The government has reaffirmed its commitment to encourage firms to put more women on their boards in the wake of the launch of the first annual progress report on Lord Davies of Abersoch review of Women on Boards. In the run up to International Women’s Day last week various high profile women, from Cherie Blair to Jeanette Winterson, also argued that gender parity on company boards is the defining issue for women’s equality.
Much of the debate has centred on how to get there. The government favours a light touch approach, hoping businesses will see sense in response to Ministerial encouragement. Others call for the UK to follow Canada, Denmark in adopting more active tactics, from quotas to ‘comply or explain’ legislation.
The argument is often made that more women in Parliament and in the boardrooms will change the nature of economic and political power. Head of the IMF Christine Lagarde for example suggested that the financial crisis may never have occurred had Lehman Brothers been called Lehman Sisters and boasted a more gender-balanced boardroom.
But women are not genetically engineered to be more progressive than men (no more so than they are programmed to be more ‘empathetic’ and so better suited to caring roles). This view conveniently dismisses Maggie Thatcher as the illiberal exception, but there are plenty more. John Pilger was right to chastise Germaine Greer and other prominent feminists for cheering the Australian Prime Minister Julia Gillard on the basis of her gender, ignoring her poor record on Aboriginal rights. Many women, once indoctrinated to the corridors of power, may take on the received wisdom, culture and values of the institutions they occupy. As do most men.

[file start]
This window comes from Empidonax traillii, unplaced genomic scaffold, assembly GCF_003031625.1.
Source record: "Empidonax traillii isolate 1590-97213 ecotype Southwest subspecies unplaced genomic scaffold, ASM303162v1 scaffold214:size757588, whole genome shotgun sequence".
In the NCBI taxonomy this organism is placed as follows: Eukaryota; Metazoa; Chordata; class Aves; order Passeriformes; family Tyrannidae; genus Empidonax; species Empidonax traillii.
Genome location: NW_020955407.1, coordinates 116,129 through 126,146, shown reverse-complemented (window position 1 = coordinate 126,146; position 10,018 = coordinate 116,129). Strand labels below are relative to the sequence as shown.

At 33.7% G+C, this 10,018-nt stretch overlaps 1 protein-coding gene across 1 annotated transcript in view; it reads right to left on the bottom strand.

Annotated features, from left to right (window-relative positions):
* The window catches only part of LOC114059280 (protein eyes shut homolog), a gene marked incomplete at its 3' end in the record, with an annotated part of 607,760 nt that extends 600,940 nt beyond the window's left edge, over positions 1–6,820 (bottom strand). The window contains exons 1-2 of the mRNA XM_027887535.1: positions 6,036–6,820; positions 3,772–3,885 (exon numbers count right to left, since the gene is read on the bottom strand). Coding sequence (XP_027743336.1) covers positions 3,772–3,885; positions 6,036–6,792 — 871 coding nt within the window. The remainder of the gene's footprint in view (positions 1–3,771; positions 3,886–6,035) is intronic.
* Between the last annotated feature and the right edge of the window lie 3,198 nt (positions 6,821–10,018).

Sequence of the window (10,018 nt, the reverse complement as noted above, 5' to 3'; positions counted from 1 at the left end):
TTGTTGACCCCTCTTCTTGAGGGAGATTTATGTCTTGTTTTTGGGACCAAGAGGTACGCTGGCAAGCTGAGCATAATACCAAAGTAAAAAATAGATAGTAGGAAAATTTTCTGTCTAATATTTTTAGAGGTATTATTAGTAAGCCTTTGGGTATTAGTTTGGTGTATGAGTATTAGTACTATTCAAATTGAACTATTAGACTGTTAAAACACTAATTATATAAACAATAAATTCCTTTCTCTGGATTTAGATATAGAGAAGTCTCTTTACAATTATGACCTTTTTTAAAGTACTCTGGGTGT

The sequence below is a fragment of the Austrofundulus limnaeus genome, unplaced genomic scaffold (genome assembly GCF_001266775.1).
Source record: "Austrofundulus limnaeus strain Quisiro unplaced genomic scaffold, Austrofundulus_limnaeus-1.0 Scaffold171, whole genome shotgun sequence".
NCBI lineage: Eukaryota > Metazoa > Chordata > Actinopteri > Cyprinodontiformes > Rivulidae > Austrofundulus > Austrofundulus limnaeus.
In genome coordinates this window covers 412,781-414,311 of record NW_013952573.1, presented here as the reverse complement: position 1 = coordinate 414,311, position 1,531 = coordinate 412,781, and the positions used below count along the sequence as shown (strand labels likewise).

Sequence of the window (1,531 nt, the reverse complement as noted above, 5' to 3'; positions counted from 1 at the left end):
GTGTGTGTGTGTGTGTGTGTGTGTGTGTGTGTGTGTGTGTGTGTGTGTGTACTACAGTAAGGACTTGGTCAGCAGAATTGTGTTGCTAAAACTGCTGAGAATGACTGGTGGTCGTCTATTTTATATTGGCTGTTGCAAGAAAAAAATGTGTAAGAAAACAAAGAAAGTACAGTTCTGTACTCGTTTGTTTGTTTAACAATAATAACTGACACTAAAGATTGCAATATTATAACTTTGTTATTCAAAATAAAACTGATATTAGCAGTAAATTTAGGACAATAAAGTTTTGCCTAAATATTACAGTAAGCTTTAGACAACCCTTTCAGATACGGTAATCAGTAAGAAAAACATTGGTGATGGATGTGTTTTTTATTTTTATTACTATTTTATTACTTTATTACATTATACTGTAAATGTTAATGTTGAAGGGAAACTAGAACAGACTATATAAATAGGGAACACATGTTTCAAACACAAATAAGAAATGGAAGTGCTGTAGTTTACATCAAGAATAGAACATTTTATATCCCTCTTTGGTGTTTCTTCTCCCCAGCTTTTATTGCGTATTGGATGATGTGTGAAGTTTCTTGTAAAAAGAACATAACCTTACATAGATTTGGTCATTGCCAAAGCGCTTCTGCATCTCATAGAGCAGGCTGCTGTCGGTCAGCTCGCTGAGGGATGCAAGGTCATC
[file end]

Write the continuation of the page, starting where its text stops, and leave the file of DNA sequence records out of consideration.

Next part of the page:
We should welcome any attempt to create a more open and representative world. But the women-in the boardroom brand of feminism will only bring about widespread transformation if those women (and men) who do well challenge and change the nature of power.
Without more democratic, fairer ways of distributing power and resources – at home, work and in politics – it’s hard to see how a female elite will change life for the vast majority of women. Traditional roles in the home are still the great barrier to equality between couples, as IPPR research has shown, while for many poorer and lone mothers the cost of childcare is the overwhelming constraint.
Unless we hold women in power to this principle, there’s a danger that the (slow) rise of women towards the front benches and up company ranks gives the semblance of fairness and equality that is in reality yet to be realised.
All-women shortlists, while certainly desirable, mustn’t detract from wider struggles such as the value afforded to the jobs that (mostly) women do, such as care of children and the elderly. We need a politics of gender that facilitates healthy working, family and community life and at the same time empowers men and women to achieve all they can as individuals. The priorities should be a living wage, flexible working, and free universal childcare to allow all parents to participate in working, family and civic life. More women on boards, yes, but we should demand they don’t just offer more of the same.
* Tess Lanning is a research fellow at IPPR. She is leading on a project on ‘women across generations: aspirations and opportunities’.